Humidity technique?

Iktomi

Arachnoservant
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Dec 16, 2002
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I read somewhere (I think it was here) of a way to approximate humidity. Someone wrote that if for example a T needed 75% humidiy, you cover about 75% of the enclosure lid with saran wrap or something. ( I assume this would be like a Kritter Keeper)
I don't mean to question the one who wrote that, but does anyone else do this and is it a good way to go?
 

deifiler

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Feb 22, 2003
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Yes in theory it's appropriate - but in practice, you need greater ventilation with higher humidity to avoid moulds...

Also, take into consideration a spider's tank covered up 25% and is allocated say 5 sprays, compared to a spider's tank with 90% covered who gets one spray - obviously the 25% is going to have a higher humidity.

A better way is to use a hydrometer or guess work. Regular misting (twice a day) should suffice for any though, just cover up half. Any more and mould/fungus is a bit of a bugger

Oh don't forgot humidity is the water vapour level in the air, not how soaking the ground is, using warmer water helps humidity to a degree
 

Iktomi

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Thanks for the info. I recently got my first Pokey and that's the one I'm concerned about with humidity.
 

deifiler

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Feb 22, 2003
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Ahhh, my poec' is OK with being sprayed once a day or similar to that, just provide a water dish and it'll get it's own. The substrate is dry in it's tank aswell.

She often drinks beads of water from her web aswell
 

Palespider

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May 30, 2003
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I on one hand, find misting/spraying substrate a complete waste of time. Misting can be so stressful on your T's. Opening up their cage every day to mist the cage and sometimes I hear people doing it 2-3 times a day!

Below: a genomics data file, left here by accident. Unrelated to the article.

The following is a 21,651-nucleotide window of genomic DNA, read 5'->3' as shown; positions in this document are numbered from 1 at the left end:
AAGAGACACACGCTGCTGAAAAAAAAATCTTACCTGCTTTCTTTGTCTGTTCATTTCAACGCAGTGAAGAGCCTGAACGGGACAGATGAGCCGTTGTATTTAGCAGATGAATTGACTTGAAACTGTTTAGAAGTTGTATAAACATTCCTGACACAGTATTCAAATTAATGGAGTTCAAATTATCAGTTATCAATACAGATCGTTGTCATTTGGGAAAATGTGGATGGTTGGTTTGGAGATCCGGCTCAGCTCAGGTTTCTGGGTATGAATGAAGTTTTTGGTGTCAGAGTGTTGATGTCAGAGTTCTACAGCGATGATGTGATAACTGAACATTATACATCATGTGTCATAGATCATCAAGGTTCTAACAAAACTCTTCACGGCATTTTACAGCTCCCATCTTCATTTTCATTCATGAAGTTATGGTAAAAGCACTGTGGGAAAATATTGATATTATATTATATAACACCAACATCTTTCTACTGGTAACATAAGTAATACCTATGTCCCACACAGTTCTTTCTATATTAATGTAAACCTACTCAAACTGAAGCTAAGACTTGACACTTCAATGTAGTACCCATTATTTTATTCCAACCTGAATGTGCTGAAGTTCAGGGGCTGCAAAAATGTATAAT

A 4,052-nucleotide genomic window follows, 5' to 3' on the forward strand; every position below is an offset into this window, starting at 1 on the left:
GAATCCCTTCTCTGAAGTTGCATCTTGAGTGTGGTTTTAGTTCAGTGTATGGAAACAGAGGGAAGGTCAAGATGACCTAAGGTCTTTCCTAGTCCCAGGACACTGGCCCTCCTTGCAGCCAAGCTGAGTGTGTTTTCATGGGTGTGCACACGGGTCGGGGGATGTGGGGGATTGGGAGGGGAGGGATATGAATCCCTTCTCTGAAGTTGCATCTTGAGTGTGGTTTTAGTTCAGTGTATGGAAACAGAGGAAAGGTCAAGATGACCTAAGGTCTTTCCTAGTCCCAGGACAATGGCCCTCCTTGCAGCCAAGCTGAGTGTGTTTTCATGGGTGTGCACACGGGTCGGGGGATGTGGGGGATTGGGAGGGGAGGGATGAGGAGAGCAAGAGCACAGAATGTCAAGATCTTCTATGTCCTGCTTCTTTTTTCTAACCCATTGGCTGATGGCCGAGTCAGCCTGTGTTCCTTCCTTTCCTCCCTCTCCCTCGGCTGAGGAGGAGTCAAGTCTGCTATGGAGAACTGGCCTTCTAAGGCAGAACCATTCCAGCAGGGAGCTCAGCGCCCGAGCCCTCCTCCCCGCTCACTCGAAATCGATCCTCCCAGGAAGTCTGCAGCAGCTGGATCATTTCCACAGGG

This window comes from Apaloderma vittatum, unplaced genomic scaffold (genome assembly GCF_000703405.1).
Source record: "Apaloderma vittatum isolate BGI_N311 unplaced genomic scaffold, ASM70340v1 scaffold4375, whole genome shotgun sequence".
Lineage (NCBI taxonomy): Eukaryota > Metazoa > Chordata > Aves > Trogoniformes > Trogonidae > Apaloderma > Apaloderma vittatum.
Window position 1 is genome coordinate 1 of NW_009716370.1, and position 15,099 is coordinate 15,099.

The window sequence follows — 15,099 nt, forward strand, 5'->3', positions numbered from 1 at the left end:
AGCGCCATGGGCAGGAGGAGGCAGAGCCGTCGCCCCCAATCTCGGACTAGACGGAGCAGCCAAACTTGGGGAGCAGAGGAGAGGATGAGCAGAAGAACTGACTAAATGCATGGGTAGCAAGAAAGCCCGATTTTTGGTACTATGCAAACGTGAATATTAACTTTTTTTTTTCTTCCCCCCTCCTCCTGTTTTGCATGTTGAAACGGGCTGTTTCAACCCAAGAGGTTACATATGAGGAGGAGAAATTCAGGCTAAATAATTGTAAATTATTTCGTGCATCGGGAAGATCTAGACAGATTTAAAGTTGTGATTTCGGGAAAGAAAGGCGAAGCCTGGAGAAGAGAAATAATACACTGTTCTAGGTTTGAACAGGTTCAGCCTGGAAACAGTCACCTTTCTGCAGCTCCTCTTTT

What you need is damp substrate. I'll use my T. blondi for instance. I pour about 3-4 cup fulls of water into her cage about every month and it stays at a very high 90% (which I find ideal for T. blondi's. I just over fill the water dish so you don't dig holes with the stream of water. Depending on how dry/deep your substrate is this will vary. Just pour until the water absorbs and all of the substrate is wet (I do this by looking at the side of the cage). Limit some of the ventilation to increase humidty more and so forth. Just make sure you have more than one source of air exchange.

Think about watering a plant. If you simply misted the top of the surface of substrate you would be misting like crazy and would very possibly kill the plant. So we water out plants by pouring large amounts of water, and the substrate mix will maintain wetness for many days providing constant water for the plant. This works for our T's by the water providing constant humidity.

At the very most you want your substrate damp, never soggy or swampy. I use this technique for all of my 20 tarantulas and has worked great. Of course it's only nessesary for the higher humidity needing T's. I have only found one use for misting in which I occasionally mist near my arboreals hides/webs for a source of water as will drink the droplets and it's exactly how they get their water in the wild. They never seem to use their dishes, no matter how high I place them.

Good luck :D
Jim B.
 
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